1. I know it’s painful even if touched with the finger. Another friend had it for the first time and went to his GP. She kept touching the affected spot on the foot and asked “Does that hurt?”
        He said that it did and if she touched it again he would brain her! Not usually a man given to histrionics, I surmised it must be painful indeed. You have my sympathies, Jose.

        On a brighter note, how did you get on with the weekly clue contest? Not knowing your true name I don’t know if you were mentioned.

        1. I’ve just about given up with contacting the doc, I always get a telephone consultation with the same conclusion – it’s just a part of getting old, not much can be done about it! I didn’t get a mention in the competition, I’m Jose Torres. I sent a clue off then later thought of a “better” one and sent that off too. Maybe you’re not allowed more than one go – they have to decide which one is your preference. But then, they have to decide anyway with all the clues. I see that 3 regulars on here were mentioned again.

  29. Thank you very much setter for an excellent Monday puzzle. I agree with Pommers Podium of Peaches – I think my very favourite was 11a. Grandma Angus always referred to Trews, a nice word to use. We had the big air show at Duxford over the weekend but sadly after all the brilliant blue skies we have had, the weekend was really low cloud and we heard the Red Arrows but did not see them. I hope Pommers will get forty winks this afternoon. And oh, I’ll stir things up a bit – why oh why don’t the BBC put the Olympics on BBC2 and leave us the news on One. This morning BBC 2 was showing a repeat of the Repair Shop and, good as that is, I am sure it could have been replaced by the Olympics. I rely on catching up with the news at 8am as George has the DT. Grrrr.

    1. Absolutely agree re the BBC and the Olympics – maddening! DG did you get any rain? We didn’t sadly.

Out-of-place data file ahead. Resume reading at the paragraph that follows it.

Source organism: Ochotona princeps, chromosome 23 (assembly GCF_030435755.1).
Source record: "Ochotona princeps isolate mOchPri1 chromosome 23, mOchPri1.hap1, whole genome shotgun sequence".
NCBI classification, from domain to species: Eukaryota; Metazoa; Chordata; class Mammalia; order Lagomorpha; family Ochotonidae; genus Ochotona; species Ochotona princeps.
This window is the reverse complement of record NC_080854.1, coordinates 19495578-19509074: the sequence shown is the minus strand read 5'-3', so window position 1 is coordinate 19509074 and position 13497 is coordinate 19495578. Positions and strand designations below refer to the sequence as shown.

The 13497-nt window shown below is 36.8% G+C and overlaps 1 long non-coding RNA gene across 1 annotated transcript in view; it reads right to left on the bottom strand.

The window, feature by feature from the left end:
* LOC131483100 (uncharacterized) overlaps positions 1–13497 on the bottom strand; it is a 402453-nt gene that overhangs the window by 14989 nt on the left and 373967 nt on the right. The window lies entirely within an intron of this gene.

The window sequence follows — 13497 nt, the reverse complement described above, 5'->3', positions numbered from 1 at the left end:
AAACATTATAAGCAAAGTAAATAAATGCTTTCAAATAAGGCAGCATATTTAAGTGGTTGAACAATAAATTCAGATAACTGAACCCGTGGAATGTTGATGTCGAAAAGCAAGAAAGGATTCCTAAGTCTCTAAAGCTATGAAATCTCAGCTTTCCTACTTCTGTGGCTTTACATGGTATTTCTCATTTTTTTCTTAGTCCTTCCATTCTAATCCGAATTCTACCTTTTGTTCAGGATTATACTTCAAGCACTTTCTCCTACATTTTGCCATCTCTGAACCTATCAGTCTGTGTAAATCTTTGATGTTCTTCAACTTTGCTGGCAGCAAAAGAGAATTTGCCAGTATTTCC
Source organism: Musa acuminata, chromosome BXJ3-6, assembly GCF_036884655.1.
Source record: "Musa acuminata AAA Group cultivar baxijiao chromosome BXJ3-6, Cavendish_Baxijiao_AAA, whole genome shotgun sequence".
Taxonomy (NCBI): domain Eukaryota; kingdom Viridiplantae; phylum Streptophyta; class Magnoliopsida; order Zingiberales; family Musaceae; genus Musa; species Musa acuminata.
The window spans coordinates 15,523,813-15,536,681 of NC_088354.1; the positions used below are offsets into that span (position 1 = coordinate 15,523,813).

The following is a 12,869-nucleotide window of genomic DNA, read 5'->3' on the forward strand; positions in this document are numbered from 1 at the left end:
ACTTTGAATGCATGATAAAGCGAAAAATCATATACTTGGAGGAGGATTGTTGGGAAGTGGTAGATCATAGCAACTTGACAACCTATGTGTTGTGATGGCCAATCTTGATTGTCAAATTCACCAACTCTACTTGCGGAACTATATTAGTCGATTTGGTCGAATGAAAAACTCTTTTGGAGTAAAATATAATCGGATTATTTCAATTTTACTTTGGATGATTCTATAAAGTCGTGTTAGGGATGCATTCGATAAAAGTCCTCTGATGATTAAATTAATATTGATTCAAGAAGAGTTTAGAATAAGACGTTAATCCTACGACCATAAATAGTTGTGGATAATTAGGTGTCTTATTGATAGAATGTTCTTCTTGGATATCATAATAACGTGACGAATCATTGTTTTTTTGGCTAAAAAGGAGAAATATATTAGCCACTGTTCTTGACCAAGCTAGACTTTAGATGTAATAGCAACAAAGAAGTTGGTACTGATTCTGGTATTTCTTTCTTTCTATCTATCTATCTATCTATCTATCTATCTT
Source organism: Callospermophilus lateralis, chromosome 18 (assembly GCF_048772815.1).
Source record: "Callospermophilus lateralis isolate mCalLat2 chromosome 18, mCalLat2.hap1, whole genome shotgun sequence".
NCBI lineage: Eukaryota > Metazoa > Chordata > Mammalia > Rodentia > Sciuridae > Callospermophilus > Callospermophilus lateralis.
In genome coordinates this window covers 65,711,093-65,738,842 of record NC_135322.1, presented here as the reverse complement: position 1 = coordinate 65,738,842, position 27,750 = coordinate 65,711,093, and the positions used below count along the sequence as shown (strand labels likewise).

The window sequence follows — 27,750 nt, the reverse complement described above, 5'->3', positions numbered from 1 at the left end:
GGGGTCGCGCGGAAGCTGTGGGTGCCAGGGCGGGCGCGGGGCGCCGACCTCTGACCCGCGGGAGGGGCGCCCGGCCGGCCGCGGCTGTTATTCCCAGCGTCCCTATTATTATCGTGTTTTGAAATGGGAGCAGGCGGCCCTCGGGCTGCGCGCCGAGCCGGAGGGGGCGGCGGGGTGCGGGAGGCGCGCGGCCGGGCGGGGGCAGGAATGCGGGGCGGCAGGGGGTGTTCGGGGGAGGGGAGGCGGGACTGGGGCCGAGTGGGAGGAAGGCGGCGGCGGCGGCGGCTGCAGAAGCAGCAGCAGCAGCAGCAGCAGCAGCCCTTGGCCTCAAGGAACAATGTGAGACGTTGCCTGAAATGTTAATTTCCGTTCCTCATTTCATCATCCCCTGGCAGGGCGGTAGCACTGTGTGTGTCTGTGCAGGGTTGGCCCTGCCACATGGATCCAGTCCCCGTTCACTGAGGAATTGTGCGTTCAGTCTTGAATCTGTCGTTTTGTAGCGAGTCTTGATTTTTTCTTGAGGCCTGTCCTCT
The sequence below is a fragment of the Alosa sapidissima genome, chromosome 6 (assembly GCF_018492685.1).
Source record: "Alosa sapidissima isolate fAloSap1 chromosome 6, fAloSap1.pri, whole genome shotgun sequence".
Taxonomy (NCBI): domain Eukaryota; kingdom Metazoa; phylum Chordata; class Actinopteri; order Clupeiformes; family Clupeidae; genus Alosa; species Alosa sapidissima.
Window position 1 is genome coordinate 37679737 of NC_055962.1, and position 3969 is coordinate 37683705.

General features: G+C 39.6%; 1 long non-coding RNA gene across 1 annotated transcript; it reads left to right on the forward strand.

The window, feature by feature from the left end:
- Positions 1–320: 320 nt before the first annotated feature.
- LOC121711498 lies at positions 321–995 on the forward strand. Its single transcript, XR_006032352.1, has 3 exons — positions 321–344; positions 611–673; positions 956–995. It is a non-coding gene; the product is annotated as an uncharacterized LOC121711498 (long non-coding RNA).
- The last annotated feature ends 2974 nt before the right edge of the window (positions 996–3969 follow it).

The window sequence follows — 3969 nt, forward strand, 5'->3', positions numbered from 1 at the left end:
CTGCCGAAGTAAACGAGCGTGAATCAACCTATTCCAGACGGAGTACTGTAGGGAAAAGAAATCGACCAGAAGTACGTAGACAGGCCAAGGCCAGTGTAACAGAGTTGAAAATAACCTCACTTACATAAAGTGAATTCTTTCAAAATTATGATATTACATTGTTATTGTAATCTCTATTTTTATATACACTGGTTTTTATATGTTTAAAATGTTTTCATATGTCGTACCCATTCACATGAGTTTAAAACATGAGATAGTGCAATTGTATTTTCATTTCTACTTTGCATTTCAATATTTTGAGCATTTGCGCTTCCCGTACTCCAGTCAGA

1. No we didn’t. Or at least we had a spattering but the ground is still dry as can be. Most frustrating. I try to keep up with the watering but I’ve got so many pots and baskets (why do I make life difficult for myself) and the wind as much as the heat dries them out. Just enjoyed the first tomatoes today!

    2. I am led to believe that the Beeb is limited by the world tv olympic rights to showing only two live events. So they have to resort to review programmes.

      1. The swimming finals are in the morning (Tokyo time) so that the Americans can watch them in prime TV time in the US.

        Dollars, Dollars, Dollars !

        The time difference didn’t matter to Adam Peaty …

  30. When I got up this morning, quite late as you might guess, it was still dark and then we had the mother and father of all thunderstorms!!! Thankfully normal service has now been resumed :smile:

  31. Another good start to the non-work week with this Monday puzzle. Filled the grid from top to bottom with the last in being 22d. Clues to like include 10a, 26a, 7d, 16d & 17d with winner 17d. Clues that caused a groan or a grin included 11a, 12a, 23a & 27a

    Thank to setter & pommers for a fun solve

  32. Must admit I walked away in disgust after I saw the obscure Latin phrase in 7d. Beneath contempt.

  33. Thanks to the setter and to Pommers for the review and hints. A very enjoyable puzzle, but really tricky for a Monday. Needed the hints for 17a, and to parse 11&25a, and 3,14,19d. I never did Latin at school, but managed to get 7d from the wordplay, very obscure for me, as was 19a. Once again the wordplay came to the rescue. Favourite was 23a. Was 3* /4* for me. Just recovering from a 20mph-plus bike crash last Wednesday. Hope to be back in the saddle ( gingerly) tomorrow.

  34. Was this really a Campbell today? I found the clueing disappointing, having to check the hints to see if my answers were right on occasion. Several got the ☹️ emoji award, including 23a, 2d and 7d. Fingers crossed I do better with the 731 cryptic today. Afternoon rain has arrived here early today, but the plants will be happy as the sun is unrelenting at this time of year. Thanks to Campbell, and to Pommers. I do agree with your rating of “slightly off the wall”. But I doubt I could compose a satisfactory crossword, and definitely not in a regular basis.